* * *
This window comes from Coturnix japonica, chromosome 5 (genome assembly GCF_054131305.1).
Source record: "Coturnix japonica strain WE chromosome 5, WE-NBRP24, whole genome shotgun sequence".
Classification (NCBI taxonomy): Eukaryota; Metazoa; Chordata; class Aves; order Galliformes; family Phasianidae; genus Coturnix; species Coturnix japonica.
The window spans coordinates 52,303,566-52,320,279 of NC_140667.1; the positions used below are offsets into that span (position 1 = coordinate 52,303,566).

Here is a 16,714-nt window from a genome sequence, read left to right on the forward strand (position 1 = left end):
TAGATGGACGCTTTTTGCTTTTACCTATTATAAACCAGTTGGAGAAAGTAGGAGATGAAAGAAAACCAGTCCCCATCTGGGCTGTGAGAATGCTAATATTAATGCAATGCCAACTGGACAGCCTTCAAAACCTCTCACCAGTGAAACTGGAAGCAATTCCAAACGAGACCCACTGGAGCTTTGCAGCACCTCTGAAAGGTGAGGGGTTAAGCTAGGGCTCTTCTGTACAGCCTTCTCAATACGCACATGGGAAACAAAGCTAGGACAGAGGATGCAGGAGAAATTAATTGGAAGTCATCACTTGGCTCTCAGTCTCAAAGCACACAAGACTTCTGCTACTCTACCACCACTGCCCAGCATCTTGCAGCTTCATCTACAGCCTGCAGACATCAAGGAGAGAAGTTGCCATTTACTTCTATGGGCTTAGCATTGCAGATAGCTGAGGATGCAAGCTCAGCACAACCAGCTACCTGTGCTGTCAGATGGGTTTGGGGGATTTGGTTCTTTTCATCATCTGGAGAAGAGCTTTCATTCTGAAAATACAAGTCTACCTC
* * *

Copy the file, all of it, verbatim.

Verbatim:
This window comes from Coturnix japonica, chromosome 5 (genome assembly GCF_054131305.1).
Source record: "Coturnix japonica strain WE chromosome 5, WE-NBRP24, whole genome shotgun sequence".
Classification (NCBI taxonomy): Eukaryota; Metazoa; Chordata; class Aves; order Galliformes; family Phasianidae; genus Coturnix; species Coturnix japonica.
The window spans coordinates 52,303,566-52,320,279 of NC_140667.1; the positions used below are offsets into that span (position 1 = coordinate 52,303,566).

Here is a 16,714-nt window from a genome sequence, read left to right on the forward strand (position 1 = left end):
TAGATGGACGCTTTTTGCTTTTACCTATTATAAACCAGTTGGAGAAAGTAGGAGATGAAAGAAAACCAGTCCCCATCTGGGCTGTGAGAATGCTAATATTAATGCAATGCCAACTGGACAGCCTTCAAAACCTCTCACCAGTGAAACTGGAAGCAATTCCAAACGAGACCCACTGGAGCTTTGCAGCACCTCTGAAAGGTGAGGGGTTAAGCTAGGGCTCTTCTGTACAGCCTTCTCAATACGCACATGGGAAACAAAGCTAGGACAGAGGATGCAGGAGAAATTAATTGGAAGTCATCACTTGGCTCTCAGTCTCAAAGCACACAAGACTTCTGCTACTCTACCACCACTGCCCAGCATCTTGCAGCTTCATCTACAGCCTGCAGACATCAAGGAGAGAAGTTGCCATTTACTTCTATGGGCTTAGCATTGCAGATAGCTGAGGATGCAAGCTCAGCACAACCAGCTACCTGTGCTGTCAGATGGGTTTGGGGGATTTGGTTCTTTTCATCATCTGGAGAAGAGCTTTCATTCTGAAAATACAAGTCTACCTC